Unwillingness to hold currency may not necessarily stimulate the economy by encouraging productive activity and investment. It is likely to encourage people to convert their money into other assets, preferably with good liquidity such as gold, a foreign currency and even a digital currency! During the period of ultra low interest rate regime in USA, Gold and Emerging Market currencies had a field day. Now, when US Fed started giving indications of reducing QE and easy money policy, Gold and Emerging Market currencies started wobbling and saw pretty steep decline! Bitcoins (a digital currency – see my earlier blog) made news in the recent times precisely for this reason (i.e., ultra low interest rates in US).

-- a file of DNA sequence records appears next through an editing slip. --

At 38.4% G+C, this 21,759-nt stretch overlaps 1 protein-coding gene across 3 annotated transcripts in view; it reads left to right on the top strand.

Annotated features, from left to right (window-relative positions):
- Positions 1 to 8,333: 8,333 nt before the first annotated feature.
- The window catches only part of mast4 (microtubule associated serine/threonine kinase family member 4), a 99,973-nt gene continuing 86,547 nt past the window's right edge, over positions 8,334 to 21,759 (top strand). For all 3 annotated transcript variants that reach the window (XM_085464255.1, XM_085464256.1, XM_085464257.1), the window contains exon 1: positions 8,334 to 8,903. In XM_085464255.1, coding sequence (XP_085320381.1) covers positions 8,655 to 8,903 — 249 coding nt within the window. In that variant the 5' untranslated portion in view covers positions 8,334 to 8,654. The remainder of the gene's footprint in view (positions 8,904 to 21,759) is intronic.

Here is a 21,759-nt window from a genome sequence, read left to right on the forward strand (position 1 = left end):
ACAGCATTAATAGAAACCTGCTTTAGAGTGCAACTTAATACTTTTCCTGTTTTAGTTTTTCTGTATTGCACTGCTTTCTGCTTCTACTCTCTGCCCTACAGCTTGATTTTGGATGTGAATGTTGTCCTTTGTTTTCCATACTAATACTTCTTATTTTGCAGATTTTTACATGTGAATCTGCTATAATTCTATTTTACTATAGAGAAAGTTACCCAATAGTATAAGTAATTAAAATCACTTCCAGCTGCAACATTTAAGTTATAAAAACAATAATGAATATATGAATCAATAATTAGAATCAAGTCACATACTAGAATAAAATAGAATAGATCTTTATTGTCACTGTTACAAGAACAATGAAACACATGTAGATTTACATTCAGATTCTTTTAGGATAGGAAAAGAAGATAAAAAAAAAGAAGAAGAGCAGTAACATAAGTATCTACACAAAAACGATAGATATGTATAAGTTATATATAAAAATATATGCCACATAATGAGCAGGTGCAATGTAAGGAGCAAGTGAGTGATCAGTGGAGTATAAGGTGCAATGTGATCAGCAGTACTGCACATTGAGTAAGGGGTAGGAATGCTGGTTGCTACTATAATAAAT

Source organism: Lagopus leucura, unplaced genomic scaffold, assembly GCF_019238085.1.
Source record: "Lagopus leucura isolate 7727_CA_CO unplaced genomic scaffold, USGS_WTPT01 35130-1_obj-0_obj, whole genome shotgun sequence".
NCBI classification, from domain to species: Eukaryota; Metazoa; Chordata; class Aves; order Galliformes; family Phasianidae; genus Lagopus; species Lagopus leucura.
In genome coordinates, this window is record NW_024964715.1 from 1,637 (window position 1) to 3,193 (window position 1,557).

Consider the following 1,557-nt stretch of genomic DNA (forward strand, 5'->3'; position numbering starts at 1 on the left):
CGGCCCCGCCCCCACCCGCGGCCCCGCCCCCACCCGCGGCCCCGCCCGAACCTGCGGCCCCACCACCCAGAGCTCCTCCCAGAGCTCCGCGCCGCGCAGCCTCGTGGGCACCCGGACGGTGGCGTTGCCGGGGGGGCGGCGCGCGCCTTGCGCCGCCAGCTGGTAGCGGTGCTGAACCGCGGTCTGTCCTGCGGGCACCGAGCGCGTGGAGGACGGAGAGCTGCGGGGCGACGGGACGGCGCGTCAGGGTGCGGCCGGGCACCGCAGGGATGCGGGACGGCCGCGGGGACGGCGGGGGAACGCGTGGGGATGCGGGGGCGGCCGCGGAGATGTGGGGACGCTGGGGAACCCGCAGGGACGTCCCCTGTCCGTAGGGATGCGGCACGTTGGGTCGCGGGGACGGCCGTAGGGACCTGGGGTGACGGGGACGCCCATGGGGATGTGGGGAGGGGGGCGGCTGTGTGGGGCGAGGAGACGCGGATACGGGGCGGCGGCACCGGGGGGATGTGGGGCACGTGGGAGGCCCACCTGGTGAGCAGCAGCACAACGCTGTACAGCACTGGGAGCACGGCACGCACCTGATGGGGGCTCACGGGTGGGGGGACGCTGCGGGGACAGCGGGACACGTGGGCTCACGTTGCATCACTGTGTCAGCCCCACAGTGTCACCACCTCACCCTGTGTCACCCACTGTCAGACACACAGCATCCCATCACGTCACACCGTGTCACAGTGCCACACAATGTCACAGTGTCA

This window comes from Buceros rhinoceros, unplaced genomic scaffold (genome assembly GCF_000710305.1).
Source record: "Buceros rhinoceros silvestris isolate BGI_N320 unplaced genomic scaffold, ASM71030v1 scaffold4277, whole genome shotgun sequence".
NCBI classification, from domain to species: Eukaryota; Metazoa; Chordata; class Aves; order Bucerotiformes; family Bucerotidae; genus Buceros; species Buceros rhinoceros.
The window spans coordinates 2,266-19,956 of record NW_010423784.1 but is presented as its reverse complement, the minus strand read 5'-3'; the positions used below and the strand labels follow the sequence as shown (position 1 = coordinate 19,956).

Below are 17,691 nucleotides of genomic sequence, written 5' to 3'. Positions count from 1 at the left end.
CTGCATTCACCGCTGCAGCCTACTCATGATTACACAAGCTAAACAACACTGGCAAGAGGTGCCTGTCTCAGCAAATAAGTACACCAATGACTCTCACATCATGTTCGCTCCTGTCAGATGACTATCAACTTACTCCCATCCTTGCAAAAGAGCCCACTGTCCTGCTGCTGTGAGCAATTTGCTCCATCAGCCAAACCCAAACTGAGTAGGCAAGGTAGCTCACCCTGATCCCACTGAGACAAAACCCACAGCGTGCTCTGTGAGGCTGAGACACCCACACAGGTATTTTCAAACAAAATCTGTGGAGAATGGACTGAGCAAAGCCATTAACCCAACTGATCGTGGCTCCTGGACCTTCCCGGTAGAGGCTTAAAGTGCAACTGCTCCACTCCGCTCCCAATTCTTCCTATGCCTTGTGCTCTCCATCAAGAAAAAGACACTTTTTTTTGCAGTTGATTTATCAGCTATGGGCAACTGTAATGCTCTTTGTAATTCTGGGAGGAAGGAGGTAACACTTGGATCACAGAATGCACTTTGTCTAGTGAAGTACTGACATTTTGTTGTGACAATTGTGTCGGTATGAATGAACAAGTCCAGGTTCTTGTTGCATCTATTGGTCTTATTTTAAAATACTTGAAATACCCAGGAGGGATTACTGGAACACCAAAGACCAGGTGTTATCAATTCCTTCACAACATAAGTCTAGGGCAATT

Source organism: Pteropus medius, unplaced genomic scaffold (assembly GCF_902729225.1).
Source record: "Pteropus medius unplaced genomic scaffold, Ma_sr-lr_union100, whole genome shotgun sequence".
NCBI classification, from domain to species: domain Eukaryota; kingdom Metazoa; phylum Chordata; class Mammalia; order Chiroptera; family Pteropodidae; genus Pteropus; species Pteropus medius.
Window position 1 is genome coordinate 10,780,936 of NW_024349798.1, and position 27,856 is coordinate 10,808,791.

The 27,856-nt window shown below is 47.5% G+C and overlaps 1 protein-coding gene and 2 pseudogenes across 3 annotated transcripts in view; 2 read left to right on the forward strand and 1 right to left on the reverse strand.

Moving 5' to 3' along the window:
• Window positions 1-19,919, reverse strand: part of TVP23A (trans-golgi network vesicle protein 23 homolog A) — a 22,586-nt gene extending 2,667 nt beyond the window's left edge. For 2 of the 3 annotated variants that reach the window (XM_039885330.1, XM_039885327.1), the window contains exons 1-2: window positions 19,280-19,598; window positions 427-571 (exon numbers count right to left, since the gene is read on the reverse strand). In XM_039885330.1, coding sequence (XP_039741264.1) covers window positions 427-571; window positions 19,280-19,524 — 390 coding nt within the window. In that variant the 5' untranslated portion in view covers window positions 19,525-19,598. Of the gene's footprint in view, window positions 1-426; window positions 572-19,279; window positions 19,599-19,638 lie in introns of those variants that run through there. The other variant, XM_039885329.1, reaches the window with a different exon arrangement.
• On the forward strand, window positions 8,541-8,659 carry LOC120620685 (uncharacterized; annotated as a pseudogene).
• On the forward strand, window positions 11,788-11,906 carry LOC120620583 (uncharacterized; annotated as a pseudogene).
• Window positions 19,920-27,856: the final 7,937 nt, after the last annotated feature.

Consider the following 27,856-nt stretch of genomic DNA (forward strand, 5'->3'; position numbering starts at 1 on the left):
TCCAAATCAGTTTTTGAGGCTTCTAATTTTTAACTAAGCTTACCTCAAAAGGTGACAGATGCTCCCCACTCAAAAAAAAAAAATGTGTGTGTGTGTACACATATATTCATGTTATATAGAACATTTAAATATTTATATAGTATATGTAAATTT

In this context, it is worthwhile to have a look at Japan. Japan has spent almost twenty years at almost zero interest rates and had multiple rounds of quantitative easing and stimulus. Yet Japan’s economy remains sluggish.

Long Term Investments and Inflation Indexed Bonds

Inflation is one of the biggest worries for investors, especially for those who need to invest for a longer term (say 10 years or more) to provide for their retirement and old age.

Imagine redeeming your bank deposit with accumulated interest after 10 years and then finding that the proceeds cannot even buy half the amount of goods and services that the principal amount would have bought 10 years back! Thus, a depositor will have to face a lot of uncertainty on real value of his savings. Therefore, there is a need for instruments which will not only provide return on investment but will also protect the value of the principal against inflation.